Chery Blossoms thinking about spring

Ye Ole Duck Pond

Duck Pond

To get up on the ridgeline where the trails are require some work from Duck Pond. Nothing like some hike-a-bike get you going.

So much steeper than it looks!

Once up on the top the rolling sometimes contouring singletrack started.

Got Roots?

I was thoroughly enjoying myself getting reconnected with this “old friend” of a trail system. You get to see more stuff during the winter months when the foliage is sparser. In addition to seeing some of the exposure which is otherwise hidden you have more opportunities for distant scenery. On this particular day Mt Fuji could be seen.

Mt Fuji making an appearance along the trail

I did take one trail that started dropping elevation off in a hurry. By the time I realized this was really not the way I wanted to go down, I really did not want to go back up. So I took the trail down to the bottom and would get back up another way. I got back up onto the ridgelines by climbing the Asaina-kirodoshi. It is one of the seven greater notches through the mountains leading to and from Kamakura. Kamakura is surrounded on three sides by steep mountain and the notches served as defensive passages and passes through the mountains back in “the day”. “The day” in this particular case one was 1241. I climbed up from the west and I was quite satisfied with my performance through the technical sections of this climb. The picture below is from the saddle.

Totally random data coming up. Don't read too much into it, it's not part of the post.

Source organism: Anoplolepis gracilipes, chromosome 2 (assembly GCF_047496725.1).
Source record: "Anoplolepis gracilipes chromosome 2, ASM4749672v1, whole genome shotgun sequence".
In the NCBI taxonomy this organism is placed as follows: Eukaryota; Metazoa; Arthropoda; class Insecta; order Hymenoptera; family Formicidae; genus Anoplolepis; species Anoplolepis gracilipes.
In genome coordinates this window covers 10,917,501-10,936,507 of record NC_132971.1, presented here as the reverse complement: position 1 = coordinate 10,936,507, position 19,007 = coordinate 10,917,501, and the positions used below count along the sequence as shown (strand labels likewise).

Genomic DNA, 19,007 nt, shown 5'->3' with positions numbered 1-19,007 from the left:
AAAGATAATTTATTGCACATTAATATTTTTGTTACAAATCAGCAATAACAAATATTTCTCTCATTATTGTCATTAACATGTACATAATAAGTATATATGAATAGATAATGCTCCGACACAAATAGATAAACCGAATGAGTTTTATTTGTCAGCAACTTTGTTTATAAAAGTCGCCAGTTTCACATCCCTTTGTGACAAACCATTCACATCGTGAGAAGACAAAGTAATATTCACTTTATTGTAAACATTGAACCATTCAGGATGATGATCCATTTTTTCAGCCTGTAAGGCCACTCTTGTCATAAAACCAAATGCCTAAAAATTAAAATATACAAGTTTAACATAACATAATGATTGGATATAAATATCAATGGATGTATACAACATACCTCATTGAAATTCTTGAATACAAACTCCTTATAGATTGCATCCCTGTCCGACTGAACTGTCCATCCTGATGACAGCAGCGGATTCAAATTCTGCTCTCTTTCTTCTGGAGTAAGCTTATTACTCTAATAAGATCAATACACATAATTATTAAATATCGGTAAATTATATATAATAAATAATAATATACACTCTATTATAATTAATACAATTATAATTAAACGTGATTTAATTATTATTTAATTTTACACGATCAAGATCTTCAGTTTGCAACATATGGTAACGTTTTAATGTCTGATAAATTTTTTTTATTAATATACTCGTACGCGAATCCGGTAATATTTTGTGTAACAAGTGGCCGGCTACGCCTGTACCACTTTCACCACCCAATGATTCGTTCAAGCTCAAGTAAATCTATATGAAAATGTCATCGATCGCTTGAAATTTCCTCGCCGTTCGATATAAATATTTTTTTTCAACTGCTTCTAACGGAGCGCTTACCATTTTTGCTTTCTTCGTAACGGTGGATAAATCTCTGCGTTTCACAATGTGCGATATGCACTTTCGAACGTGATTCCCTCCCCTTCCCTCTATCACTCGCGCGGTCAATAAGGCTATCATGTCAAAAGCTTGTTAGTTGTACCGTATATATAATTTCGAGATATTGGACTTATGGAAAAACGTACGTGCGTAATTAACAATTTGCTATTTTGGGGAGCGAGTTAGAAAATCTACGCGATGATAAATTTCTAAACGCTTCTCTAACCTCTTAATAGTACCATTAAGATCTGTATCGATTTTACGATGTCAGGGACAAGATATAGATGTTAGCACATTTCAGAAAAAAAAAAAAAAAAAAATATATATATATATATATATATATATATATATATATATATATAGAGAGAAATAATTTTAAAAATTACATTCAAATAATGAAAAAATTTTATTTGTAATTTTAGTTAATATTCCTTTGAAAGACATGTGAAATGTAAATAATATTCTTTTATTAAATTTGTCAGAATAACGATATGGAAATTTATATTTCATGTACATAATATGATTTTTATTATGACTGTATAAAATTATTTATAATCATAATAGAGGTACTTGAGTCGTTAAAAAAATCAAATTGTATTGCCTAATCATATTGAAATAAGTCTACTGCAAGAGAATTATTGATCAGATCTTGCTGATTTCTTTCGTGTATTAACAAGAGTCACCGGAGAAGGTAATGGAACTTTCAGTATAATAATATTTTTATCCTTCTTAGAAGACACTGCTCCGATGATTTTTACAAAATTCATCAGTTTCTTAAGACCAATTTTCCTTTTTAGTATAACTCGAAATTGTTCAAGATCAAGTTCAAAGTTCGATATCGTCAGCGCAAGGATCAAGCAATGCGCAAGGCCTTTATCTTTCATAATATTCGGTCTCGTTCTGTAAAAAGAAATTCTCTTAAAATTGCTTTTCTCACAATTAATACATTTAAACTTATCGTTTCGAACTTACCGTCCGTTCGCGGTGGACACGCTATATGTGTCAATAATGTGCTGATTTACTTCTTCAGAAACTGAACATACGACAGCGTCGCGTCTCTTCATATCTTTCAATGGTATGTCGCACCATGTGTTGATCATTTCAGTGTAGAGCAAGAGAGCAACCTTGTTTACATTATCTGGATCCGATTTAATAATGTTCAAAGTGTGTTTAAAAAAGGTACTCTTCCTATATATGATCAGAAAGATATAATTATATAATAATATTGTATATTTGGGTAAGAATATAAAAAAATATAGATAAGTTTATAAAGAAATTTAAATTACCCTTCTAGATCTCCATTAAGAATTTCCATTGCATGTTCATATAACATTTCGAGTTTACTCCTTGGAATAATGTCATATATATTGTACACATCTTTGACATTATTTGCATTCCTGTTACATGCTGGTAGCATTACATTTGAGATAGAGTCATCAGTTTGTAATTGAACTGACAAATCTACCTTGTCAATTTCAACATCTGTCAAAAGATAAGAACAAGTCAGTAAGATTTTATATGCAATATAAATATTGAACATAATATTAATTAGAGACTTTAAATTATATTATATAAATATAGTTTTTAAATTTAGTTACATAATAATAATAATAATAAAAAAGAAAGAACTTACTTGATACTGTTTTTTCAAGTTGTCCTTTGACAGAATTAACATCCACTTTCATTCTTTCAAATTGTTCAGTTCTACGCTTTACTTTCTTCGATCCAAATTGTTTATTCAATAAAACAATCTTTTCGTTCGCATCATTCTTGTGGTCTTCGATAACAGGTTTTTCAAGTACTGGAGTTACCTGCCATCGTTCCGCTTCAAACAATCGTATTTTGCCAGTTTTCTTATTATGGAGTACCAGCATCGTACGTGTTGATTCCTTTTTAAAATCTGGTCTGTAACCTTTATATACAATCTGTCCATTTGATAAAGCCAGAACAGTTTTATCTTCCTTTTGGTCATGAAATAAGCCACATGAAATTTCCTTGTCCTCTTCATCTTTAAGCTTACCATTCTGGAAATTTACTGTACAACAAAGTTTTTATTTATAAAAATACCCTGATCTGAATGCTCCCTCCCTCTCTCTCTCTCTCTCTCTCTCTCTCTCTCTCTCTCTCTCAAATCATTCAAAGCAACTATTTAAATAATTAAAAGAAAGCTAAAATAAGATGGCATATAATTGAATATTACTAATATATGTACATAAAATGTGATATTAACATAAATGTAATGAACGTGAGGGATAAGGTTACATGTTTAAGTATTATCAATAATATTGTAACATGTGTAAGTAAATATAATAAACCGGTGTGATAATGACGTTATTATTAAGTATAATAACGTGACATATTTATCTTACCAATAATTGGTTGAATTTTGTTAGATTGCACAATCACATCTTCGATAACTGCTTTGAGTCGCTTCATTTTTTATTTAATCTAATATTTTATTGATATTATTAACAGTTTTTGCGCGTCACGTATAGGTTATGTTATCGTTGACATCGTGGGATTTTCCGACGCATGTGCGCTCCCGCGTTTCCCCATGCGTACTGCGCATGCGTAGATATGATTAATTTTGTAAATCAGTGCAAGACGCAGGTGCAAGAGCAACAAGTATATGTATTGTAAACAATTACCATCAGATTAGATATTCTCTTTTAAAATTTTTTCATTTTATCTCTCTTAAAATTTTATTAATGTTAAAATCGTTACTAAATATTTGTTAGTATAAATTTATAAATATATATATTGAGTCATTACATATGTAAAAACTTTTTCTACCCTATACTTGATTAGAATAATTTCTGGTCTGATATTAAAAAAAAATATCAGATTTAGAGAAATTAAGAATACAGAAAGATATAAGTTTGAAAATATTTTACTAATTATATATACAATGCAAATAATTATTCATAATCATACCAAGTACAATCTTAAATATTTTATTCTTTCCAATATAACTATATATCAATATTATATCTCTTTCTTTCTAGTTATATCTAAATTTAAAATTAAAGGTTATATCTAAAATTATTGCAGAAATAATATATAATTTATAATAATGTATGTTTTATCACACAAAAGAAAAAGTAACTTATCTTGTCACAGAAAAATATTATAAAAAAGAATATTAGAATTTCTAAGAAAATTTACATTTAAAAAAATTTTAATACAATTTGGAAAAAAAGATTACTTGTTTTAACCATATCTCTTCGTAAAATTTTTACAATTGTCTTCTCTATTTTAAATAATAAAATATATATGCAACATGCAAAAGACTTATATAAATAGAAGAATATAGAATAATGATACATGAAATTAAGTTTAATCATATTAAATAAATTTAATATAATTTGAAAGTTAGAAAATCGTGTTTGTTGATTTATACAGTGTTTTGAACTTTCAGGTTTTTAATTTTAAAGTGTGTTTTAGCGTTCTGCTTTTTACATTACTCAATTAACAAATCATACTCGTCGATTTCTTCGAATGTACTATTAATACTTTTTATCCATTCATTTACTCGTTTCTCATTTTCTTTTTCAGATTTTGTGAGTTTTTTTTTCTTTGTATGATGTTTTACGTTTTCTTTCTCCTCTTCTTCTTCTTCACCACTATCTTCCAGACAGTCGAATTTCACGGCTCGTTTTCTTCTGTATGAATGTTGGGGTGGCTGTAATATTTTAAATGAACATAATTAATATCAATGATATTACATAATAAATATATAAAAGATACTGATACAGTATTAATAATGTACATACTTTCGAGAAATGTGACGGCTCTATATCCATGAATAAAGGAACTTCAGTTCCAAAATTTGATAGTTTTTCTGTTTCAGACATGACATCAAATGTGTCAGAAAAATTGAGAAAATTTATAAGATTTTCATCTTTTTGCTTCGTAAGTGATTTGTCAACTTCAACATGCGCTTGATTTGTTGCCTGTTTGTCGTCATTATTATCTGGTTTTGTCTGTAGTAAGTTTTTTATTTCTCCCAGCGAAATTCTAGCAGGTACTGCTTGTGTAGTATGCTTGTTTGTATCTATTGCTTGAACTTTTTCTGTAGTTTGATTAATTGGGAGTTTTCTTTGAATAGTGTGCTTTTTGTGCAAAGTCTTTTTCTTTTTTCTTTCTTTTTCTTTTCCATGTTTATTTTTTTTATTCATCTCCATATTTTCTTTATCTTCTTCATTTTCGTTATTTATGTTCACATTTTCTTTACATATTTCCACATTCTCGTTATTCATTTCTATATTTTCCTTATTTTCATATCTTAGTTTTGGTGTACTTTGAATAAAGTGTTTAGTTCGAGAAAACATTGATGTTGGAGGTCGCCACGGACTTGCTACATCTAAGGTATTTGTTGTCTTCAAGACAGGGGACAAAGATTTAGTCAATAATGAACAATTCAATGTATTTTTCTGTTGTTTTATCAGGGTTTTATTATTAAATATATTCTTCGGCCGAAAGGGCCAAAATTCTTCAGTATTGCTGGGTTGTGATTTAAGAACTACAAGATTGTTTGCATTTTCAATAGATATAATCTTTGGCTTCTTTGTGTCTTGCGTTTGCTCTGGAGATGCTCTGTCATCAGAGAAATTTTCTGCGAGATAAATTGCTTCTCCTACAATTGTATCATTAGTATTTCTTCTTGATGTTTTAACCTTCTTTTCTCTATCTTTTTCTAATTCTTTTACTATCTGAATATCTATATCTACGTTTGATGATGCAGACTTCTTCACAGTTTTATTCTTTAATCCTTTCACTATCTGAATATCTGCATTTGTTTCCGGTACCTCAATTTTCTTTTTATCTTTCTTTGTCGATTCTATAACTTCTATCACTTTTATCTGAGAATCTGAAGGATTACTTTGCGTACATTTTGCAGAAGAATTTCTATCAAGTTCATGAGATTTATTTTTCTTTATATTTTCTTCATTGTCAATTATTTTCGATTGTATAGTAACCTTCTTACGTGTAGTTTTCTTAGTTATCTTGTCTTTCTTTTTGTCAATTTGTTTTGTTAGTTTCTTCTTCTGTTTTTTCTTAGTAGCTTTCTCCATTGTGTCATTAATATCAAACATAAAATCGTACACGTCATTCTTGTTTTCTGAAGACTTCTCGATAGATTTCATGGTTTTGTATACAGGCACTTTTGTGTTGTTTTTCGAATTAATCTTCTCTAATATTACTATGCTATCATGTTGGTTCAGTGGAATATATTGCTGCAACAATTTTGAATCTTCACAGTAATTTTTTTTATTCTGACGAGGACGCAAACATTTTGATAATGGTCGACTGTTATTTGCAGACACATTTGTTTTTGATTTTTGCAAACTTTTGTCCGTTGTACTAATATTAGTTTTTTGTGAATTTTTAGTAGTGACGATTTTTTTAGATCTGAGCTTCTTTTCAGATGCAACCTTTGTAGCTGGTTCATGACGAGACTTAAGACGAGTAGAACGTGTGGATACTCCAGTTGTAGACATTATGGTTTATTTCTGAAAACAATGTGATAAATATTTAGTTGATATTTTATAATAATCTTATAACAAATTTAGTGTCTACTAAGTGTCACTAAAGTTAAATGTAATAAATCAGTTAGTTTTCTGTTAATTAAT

From here I did some more exploring/reconnecting with the trails up on the ridge that included passing by the back side of the Kumano Shrine.

Backside of the Kumano Shrine

When done on the trails up top I would come back by this shrine again and connect up with another trail that would drop me down into Asahina. The bottom of this trail rolls right through a community farm space which always makes me feel like I’m sneaking through someone’s backyard.